"We determined that we could very efficiently and effectively improve on those areas where existing utility poles and power access was in place by simply adding a light to those poles," he continued. "There is zero upfront cost associated with that process, so the return on investment will be significant.”
While the local utility will shoulder the cost of putting lights on existing poles, the City Council has earmarked $500,000 over the next five years to pay for operation of the new lights. Based on the lidar mapping, the council approved 25 new lights this spring, and in August was on track for approval of 100 more in the near future. Eventually the maps could lead to placement of 900 new lights.
That’s the kind of baseline civic improvement that helps to justify smart city investing. “Cataloging your assets, getting them onto your map, is an important first step," said Jesse Berst, chairman of the Smart Cities Council. "You need to know where everything is."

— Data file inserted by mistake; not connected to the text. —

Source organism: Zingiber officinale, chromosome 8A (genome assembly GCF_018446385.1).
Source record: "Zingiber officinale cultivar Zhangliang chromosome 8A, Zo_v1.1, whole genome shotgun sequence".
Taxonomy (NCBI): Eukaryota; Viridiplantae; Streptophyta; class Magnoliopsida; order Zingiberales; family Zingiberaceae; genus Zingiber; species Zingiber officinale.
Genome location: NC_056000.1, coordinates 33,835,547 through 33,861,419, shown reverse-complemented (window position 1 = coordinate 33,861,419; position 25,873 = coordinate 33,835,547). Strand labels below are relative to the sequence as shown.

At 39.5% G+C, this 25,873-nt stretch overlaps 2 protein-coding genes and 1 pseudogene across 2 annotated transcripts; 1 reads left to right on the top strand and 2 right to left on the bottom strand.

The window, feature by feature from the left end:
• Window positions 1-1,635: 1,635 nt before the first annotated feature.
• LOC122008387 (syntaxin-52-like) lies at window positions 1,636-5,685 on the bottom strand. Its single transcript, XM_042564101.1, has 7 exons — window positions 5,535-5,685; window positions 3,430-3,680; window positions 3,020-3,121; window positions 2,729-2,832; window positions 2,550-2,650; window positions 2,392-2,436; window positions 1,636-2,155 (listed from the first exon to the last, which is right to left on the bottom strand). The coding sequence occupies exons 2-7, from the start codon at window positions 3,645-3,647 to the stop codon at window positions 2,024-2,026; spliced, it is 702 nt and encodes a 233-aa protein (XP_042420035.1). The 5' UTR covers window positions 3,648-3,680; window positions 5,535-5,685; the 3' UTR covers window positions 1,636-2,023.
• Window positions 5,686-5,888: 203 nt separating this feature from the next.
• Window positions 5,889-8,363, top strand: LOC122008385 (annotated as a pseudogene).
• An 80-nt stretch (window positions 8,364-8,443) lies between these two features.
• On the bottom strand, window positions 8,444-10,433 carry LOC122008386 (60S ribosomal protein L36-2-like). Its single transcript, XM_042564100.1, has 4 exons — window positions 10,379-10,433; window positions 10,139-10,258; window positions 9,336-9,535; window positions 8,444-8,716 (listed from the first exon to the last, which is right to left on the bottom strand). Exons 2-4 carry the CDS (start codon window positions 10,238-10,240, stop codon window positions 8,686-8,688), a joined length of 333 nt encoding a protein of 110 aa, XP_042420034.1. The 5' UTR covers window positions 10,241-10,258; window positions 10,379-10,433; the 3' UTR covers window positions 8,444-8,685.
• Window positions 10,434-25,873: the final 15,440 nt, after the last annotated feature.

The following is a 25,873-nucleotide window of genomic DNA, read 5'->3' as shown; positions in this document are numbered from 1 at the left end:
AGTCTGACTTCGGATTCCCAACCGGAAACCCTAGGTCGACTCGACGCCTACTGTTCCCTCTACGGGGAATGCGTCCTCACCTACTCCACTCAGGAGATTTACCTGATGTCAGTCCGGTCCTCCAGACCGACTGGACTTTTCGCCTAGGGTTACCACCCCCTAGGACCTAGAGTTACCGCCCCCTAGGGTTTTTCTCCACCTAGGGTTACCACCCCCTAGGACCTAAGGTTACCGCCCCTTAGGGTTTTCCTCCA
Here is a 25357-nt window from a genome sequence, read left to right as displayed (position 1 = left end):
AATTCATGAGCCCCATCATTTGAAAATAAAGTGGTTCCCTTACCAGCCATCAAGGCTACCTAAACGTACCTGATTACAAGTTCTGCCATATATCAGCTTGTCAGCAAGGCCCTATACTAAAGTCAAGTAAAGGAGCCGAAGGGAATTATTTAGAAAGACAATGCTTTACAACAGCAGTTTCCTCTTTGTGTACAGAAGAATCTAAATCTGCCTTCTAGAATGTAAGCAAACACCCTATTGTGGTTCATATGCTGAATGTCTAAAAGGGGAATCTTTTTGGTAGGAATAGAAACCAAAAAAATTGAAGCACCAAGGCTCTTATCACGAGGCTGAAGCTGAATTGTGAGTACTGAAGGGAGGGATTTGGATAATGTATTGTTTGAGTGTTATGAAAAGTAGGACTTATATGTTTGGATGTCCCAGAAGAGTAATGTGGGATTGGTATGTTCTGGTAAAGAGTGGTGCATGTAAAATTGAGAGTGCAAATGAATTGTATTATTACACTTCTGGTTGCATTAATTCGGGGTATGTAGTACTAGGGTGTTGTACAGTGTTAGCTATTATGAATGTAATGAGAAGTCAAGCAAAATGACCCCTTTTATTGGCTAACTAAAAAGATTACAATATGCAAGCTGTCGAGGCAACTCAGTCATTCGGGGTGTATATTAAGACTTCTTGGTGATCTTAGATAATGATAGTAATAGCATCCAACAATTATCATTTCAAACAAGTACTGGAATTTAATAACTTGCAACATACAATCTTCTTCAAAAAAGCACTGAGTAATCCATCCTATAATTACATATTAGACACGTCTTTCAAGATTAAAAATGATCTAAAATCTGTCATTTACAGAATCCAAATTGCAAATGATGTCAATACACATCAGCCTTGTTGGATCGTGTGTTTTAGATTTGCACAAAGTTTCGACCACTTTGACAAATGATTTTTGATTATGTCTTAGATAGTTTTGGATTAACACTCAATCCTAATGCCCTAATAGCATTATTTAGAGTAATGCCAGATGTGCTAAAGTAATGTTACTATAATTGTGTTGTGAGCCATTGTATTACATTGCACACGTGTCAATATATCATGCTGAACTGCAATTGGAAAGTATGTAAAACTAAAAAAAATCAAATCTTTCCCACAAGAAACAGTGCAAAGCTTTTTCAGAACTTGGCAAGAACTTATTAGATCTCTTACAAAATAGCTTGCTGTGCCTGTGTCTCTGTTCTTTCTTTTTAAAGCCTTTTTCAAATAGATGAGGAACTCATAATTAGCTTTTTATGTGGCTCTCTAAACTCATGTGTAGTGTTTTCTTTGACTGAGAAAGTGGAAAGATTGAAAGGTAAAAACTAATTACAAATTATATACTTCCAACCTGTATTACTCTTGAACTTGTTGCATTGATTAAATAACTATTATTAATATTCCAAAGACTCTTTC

In addition to boosting the overall quantity of lighting in the city, the map also could serve as a resource during power outages, helping responders to prioritize their efforts. “When you can see it on the map," he said, "then you can figure out which houses are affected, which crews are closest. But first you have to get it on the map."
City planners say they see an ever wider potential for these lidar databases.
A GIS overlay of sewer covers and storm drains might not sound like a driver of economic development, but Branham said there is a direct connection.
“Community development focuses on growth: What is our city going to look like 20 or 30 years from now?" he said. "You can take this same data that you use in public works, and you can apply that to capital improvement planning."
The maps also should help keep city budgets in line, since having a more accurate inventory will allow planners to better manage things like routine-maintenance schedules.
Lidar mapping could drive environmental quality improvements too.
“This is a very wooded city, we are right along the river, so when we plan for growth we want to be able to look at that visually," Branham said. "If we put this here, will that cut off the deer population? Do we need to look at alternative solutions because of that?”